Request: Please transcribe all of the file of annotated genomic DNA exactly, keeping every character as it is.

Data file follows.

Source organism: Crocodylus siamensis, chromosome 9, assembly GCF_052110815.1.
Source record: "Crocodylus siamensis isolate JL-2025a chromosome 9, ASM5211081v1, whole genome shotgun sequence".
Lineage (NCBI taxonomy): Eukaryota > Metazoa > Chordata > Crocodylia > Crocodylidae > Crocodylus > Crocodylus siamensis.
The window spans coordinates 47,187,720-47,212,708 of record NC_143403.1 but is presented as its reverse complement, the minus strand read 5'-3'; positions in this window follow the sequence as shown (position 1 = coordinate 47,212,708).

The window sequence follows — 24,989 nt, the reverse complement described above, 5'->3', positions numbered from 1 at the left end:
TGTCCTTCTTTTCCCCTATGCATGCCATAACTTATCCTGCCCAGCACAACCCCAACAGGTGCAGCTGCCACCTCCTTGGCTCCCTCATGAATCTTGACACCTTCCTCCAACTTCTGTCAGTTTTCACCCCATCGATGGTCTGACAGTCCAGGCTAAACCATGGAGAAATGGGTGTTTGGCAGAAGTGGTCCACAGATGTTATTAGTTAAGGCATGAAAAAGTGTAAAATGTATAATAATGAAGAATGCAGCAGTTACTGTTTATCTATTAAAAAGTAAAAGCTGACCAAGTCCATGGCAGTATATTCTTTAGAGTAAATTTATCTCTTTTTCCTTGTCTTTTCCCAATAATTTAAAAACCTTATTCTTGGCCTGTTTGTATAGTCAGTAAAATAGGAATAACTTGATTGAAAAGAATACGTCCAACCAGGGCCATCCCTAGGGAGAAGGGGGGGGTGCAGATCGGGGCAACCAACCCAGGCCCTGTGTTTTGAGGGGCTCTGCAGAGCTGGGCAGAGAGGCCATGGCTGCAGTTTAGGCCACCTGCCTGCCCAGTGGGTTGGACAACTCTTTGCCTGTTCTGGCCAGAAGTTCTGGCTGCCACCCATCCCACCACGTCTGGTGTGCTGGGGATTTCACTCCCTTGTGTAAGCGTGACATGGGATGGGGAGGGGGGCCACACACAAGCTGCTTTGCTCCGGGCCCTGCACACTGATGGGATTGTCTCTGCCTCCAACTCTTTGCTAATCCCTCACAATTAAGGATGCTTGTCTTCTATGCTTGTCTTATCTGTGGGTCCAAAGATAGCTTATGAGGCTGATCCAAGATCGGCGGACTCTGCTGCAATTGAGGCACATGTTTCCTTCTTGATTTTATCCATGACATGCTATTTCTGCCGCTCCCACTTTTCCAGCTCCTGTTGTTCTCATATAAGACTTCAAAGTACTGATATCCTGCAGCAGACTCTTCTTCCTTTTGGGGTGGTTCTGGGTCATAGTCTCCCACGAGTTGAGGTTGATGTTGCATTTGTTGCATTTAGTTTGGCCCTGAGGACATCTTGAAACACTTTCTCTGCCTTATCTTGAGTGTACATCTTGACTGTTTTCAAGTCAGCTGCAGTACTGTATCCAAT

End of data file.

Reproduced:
Source organism: Crocodylus siamensis, chromosome 9, assembly GCF_052110815.1.
Source record: "Crocodylus siamensis isolate JL-2025a chromosome 9, ASM5211081v1, whole genome shotgun sequence".
Lineage (NCBI taxonomy): Eukaryota > Metazoa > Chordata > Crocodylia > Crocodylidae > Crocodylus > Crocodylus siamensis.
The window spans coordinates 47,187,720-47,212,708 of record NC_143403.1 but is presented as its reverse complement, the minus strand read 5'-3'; positions in this window follow the sequence as shown (position 1 = coordinate 47,212,708).

The window sequence follows — 24,989 nt, the reverse complement described above, 5'->3', positions numbered from 1 at the left end:
TGTCCTTCTTTTCCCCTATGCATGCCATAACTTATCCTGCCCAGCACAACCCCAACAGGTGCAGCTGCCACCTCCTTGGCTCCCTCATGAATCTTGACACCTTCCTCCAACTTCTGTCAGTTTTCACCCCATCGATGGTCTGACAGTCCAGGCTAAACCATGGAGAAATGGGTGTTTGGCAGAAGTGGTCCACAGATGTTATTAGTTAAGGCATGAAAAAGTGTAAAATGTATAATAATGAAGAATGCAGCAGTTACTGTTTATCTATTAAAAAGTAAAAGCTGACCAAGTCCATGGCAGTATATTCTTTAGAGTAAATTTATCTCTTTTTCCTTGTCTTTTCCCAATAATTTAAAAACCTTATTCTTGGCCTGTTTGTATAGTCAGTAAAATAGGAATAACTTGATTGAAAAGAATACGTCCAACCAGGGCCATCCCTAGGGAGAAGGGGGGGGTGCAGATCGGGGCAACCAACCCAGGCCCTGTGTTTTGAGGGGCTCTGCAGAGCTGGGCAGAGAGGCCATGGCTGCAGTTTAGGCCACCTGCCTGCCCAGTGGGTTGGACAACTCTTTGCCTGTTCTGGCCAGAAGTTCTGGCTGCCACCCATCCCACCACGTCTGGTGTGCTGGGGATTTCACTCCCTTGTGTAAGCGTGACATGGGATGGGGAGGGGGGCCACACACAAGCTGCTTTGCTCCGGGCCCTGCACACTGATGGGATTGTCTCTGCCTCCAACTCTTTGCTAATCCCTCACAATTAAGGATGCTTGTCTTCTATGCTTGTCTTATCTGTGGGTCCAAAGATAGCTTATGAGGCTGATCCAAGATCGGCGGACTCTGCTGCAATTGAGGCACATGTTTCCTTCTTGATTTTATCCATGACATGCTATTTCTGCCGCTCCCACTTTTCCAGCTCCTGTTGTTCTCATATAAGACTTCAAAGTACTGATATCCTGCAGCAGACTCTTCTTCCTTTTGGGGTGGTTCTGGGTCATAGTCTCCCACGAGTTGAGGTTGATGTTGCATTTGTTGCATTTAGTTTGGCCCTGAGGACATCTTGAAACACTTTCTCTGCCTTATCTTGAGTGTACATCTTGACTGTTTTCAAGTCAGCTGCAGTACTGTATCCAAT